By Montana Miller
Bike Traffic School deflates fines on ticketed cyclists
The East Bay Bicycle Coalition in San Fransisco has partnered with the Alemeda Police Department to program to start a Bike Traffic School. Cyclists with moving offences can reduce their fines by going to traffic school. The fines are used to cover the cost of the class, making the program self-sustaining. And a partnership with a local ice cream shop allows police to reward safe riders, by giving them tickets for free ice cream cones.
One bike gets a scholarship program rolling in Cambodia
Bill and Nancy Bamberger of San Diego visited Cambodia in 2002. They were impressed by the friendliness of the people they met. Nancy’s hairdresser, who’s Cambodian, recently went home to her old village and bought a $40 bike for the community. For their 40th anniversary, the Bambergers decided to buy the village another bike. Friends found out about the bikes and wanted to help. Donations started piling up, and eventually, that one bike led to the construction of a new school and the Reach for the Sky scholarship program.
Aspen may legalize yielding at stop signs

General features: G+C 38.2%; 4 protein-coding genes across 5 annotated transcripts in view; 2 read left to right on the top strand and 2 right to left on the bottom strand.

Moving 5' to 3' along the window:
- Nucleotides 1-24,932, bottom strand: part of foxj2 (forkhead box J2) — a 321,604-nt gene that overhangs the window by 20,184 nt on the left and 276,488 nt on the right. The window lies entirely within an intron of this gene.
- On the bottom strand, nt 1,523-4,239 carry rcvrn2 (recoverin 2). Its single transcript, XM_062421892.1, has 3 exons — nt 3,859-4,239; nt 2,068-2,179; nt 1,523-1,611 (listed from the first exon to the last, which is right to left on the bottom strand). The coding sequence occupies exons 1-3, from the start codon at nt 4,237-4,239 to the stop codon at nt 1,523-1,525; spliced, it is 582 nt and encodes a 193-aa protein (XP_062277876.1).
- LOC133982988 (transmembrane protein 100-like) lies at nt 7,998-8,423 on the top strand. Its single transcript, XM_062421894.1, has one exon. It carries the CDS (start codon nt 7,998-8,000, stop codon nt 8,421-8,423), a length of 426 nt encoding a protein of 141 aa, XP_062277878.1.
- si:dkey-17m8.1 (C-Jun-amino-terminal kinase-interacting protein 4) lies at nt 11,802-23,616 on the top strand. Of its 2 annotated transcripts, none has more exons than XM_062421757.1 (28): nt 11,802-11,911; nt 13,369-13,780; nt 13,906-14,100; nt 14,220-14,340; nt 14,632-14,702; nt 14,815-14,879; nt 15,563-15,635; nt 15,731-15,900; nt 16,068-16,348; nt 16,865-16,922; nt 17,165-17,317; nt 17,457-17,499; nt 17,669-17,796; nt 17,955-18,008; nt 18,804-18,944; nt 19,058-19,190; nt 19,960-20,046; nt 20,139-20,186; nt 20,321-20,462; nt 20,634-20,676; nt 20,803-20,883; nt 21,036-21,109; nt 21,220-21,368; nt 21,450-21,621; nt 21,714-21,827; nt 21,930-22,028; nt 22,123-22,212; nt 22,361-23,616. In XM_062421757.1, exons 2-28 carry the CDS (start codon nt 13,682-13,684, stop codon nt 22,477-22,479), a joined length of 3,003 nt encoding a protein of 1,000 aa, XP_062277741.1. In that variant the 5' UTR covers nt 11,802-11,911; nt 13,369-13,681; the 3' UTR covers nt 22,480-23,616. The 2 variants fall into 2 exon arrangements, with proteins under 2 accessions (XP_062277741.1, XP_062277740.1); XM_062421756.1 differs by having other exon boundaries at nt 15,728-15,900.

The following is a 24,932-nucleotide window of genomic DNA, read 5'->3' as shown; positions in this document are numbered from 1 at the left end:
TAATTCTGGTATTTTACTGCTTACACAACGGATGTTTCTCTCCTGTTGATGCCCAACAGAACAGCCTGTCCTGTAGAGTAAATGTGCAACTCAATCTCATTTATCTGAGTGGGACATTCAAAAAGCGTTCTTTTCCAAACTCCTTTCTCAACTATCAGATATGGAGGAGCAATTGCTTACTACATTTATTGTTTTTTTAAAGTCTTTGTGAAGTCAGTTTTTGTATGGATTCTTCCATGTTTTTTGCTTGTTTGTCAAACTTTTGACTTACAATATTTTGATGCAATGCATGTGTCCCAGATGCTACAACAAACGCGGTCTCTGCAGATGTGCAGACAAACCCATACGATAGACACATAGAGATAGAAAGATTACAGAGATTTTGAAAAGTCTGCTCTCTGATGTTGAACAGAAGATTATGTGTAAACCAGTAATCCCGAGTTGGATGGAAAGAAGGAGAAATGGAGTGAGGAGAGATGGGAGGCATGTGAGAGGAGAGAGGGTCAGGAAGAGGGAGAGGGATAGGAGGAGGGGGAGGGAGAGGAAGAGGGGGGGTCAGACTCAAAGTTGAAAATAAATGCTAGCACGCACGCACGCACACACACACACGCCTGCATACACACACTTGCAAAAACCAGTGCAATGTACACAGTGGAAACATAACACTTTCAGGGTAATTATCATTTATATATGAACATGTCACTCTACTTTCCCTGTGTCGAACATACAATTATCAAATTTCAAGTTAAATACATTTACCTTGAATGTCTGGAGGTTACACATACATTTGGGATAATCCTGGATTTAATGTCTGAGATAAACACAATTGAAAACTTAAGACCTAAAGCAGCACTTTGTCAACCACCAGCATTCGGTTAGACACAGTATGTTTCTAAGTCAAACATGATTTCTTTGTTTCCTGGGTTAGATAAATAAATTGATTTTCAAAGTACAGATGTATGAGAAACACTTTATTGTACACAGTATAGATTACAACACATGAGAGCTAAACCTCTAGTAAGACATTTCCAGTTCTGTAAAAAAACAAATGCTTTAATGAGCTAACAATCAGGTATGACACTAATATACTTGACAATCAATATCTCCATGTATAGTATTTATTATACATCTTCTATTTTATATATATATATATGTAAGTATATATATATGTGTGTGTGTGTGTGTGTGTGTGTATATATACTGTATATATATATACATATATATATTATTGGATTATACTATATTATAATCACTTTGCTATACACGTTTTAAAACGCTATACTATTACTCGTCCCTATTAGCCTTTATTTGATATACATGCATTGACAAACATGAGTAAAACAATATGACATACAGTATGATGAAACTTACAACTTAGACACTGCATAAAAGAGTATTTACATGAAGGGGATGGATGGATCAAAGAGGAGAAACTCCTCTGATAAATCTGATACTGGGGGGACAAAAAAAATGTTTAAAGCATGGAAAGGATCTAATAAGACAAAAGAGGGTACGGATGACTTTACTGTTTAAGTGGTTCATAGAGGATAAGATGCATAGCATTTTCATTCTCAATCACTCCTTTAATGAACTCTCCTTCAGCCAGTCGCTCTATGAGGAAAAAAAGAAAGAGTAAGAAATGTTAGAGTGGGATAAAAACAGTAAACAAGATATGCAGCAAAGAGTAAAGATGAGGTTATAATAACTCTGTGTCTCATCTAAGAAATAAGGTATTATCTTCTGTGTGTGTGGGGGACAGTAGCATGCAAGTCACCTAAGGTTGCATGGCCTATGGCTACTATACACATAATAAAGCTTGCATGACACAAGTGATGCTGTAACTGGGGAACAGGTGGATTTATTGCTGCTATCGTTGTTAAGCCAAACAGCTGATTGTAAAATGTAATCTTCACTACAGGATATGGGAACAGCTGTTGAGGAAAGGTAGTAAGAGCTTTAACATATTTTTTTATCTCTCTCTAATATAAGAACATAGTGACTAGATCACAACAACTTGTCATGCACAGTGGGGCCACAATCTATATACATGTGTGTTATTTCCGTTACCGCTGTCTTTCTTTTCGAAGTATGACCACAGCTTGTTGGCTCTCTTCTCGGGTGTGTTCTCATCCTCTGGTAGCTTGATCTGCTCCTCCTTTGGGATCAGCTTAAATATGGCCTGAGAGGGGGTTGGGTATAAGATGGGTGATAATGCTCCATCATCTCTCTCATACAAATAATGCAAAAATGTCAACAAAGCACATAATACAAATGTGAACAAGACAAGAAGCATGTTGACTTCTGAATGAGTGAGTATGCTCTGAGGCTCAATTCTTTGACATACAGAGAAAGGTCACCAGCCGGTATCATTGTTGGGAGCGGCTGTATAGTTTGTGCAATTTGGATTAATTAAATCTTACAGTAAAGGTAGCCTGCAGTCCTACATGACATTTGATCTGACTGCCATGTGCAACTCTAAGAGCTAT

Officials in Aspen, Colo. are considering changing their traffic law, and allowing bikes to yield at stop signs instead of coming to a hard stop. Cyclists would still be required to stop for vehicle that had the right of way, but if no cars were coming, they could roll right through. Which most cyclists do anyway, as Assistant Police Chief Bill Linn acknowledged. The law is modeled on a similar law in Idaho.
Transportation Sectretary Ray LaHood discusses bike share programs
On NPR’s Dianne Rehm Show, Secretary LaHood said that he’s proud of the bike share programs that have been developed in Washington D. C. and Denver. In the transcript of the show, the conversation turns to bikes at 10:20. LaHood has just announced that he’ll be stepping down from his possition. He was the only Republican member of President Obama’s cabinet.
Former REI chief picked to head the Interior Department
Sally Jewell has been nominated to be the new Secretary of the Interior. Because of her experience as CEO of the outdoor retailer, major bike advocacy organizations approve of her nomination. “She understands mountain biking, the importance of easy bike routes for people of all ages, and the value of the recreation tourism economy,” said Tim Blumenthal, president of Bikes Belong. The Department of the Interior oversees one fifth of all the land in the US.Tweet Print